I could try my best to explain why I cannot just find a new church community, but that operates on the premise that I should have to. Why should I have to leave? Why is my safety not as important as the accountability of unethical, untrained leaders? Why is the solution for me to leave rather than for the church to change? Mormonism is what I know. It is a part of me. Am I just to erase that? Am I to cut off the fabric of the quilt that is my tapestry of heritage? Am I to forget the childhood memories of primary, ward socials and girls camp? Am I to blot out this make up of my soul and this slice of my culture? Is my mormonism less valid than someone else’s?

Expecting, merely suggesting, these things is uniformed, obtuse, and impossible, like telling me to change my blue eyes to brown.

False dichotomies should not be flung in my face in order to coercively force me to leave. It is not helpful to tell someone who has experienced abuse to just stop caring. It is not helpful to suggest to a survivor that they are the problem. It is not helpful to tell someone to leave if they have real concerns about safety and ethics, especially when our church buildings display the phrase, “Visitors Welcome.” There is no shame in saying a system is not safe and wanting it to be.

Why do I feel so strongly about this issue? Because our covenants and principles are based on love, acceptance, and belonging.

The most beautiful part of baptism is not a rainbow cake or a pinterest program or even a white dress. It is the promise that is made to mourn with those who mourn, weep with those who weep, comfort those who stand in need of comfort, without placing parameters on who. 

The most beautiful teaching that we gift to our children is not to Follow the Prophet or Keep the Commandments. It is to Choose the Right, regardless of the situation

The most beautiful part of our doctrine is not that it is constant and steadfast, but that it is free to evolve and change.

The most beautiful part of the story of Adam and Eve is not that they brought forth life, but that they represent the common origin of all of humankind.

The most beautiful part of the Word of Wisdom, is not that we don’t drink coffee or tea, it is that we can consent to what we choose to do with our bodies.

The most beautiful part of our heaven is not that only those who wear garments and have a valid temple marriage get in, but that everyone does.

The most beautiful part of the gathering of the lost tribes of Israel is not what lineage we come from, but that everyone has a place no matter what.

The most beautiful part of our rich history is not that we were pioneers, but that we know what it feels like to be persecuted and unaccepted. 

I hope for a church that practices what they preach each Sunday. I hope for a church that leads and lives with limitless love. I hope for a church that knows that service can be more than just a choice from a vending machine. I hope for a church that actually lights the world in ways that are not used for a self-aggrandizing PR campaign. I hope for a church that accepts gay people into their heaven. I hope for a church that can be transparent and honest in their dealings just like they expect from their members. I hope for a church that knows and understands that Christ’s way does not mean the “white way.” I hope for a church that honors other cultures and rejects ethnocentric values. I hope for a church that upholds the safety of every single member above anything else, even its own reputation. I hope for a church that continually strives to develop safe policies and a church that can take suggestions from it’s members on how to improve as a ministering body. I hope for a church that leaves the ninety-nine to seek after the one. I hope for a church that truly likens itself unto the Savior who is central to the tenants of our beliefs.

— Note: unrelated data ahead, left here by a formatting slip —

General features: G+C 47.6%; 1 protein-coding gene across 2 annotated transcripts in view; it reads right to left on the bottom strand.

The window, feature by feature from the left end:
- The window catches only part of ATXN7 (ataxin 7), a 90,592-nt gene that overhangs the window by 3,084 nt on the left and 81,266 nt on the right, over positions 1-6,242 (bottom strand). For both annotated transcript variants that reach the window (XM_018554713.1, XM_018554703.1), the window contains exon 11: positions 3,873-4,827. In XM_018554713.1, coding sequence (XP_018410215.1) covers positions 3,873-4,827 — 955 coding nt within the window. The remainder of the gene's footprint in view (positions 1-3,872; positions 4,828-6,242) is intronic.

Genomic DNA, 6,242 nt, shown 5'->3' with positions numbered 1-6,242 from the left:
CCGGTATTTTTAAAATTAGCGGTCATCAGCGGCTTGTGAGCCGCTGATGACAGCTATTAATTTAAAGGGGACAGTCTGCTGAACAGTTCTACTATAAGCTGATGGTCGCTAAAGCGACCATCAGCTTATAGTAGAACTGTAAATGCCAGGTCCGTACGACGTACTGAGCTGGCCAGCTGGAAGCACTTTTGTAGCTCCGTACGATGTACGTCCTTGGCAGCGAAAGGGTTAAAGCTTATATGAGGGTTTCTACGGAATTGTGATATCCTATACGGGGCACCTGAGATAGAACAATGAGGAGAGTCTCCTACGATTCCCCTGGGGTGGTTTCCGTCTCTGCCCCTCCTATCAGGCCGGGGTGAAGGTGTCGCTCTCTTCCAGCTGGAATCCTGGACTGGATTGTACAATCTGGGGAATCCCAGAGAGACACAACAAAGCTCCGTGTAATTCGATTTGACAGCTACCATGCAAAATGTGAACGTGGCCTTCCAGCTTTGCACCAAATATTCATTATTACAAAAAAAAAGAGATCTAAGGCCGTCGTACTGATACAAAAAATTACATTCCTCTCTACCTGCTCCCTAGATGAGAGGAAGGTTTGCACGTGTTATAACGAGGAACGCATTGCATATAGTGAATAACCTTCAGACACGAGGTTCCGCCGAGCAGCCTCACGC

This is not about missing or even yearning for a community that seems foreign to me now. It is about the constant reminder that I am no longer considered a part of it at all. This is about living the love that is the gospel. This is about those who are considered not worthwhile because of who they are or what they do. This is about those in our flock who need someone to tell them they are loved, they are enough, and they are worthy of everything good. This is about those in our flock who need a community to tell them that who they are is more than ok, it is wonderful. This is about those in our flock who are driven out by abuse and shamed even more if they talk about it. This is about those in our flock who are engaged in the wrestle and have nuanced beliefs in every effort to fit in, even though they are constantly reminded that they do not. This is about those in our flock who have no real community left in the church and struggle constantly with that pain.

So please: Don’t tell me leave. Don’t tell me to find another community. Don’t tell me to stop caring or go away. Don’t tell me I don’t belong. If this is Christ’s church, then we can do better. We should do better. We must do better.

Because I am not leaving. After all, where will I go? I am not going to find another community. I don’t want to find another community. This is my community. I am not going to stop yearning for the church to embody the love that is the gospel I know.

But most of all, because I do belong; everyone does.





Lesley holds an RN, BSN from the University of Texas. Lesley has authored several published articles across a variety of platforms and is a frequent media contributor. She functions as a Community Health Nurse for vulnerable populations and serves as a survivor advocate for victims of abuse. She aims to raise awareness of the effects of trauma on individuals and how trauma impacts community systems. Lesley has certifications and training in Trauma-Informed Care, Community Advocacy, Faith and Spiritual Development, Familial Mental Health, Culturally Competent Care, Domestic Violence Awareness, and Resiliency Development. Lesley lives in Virginia with her 4 children and her really hyper chihuahua, named Chaos.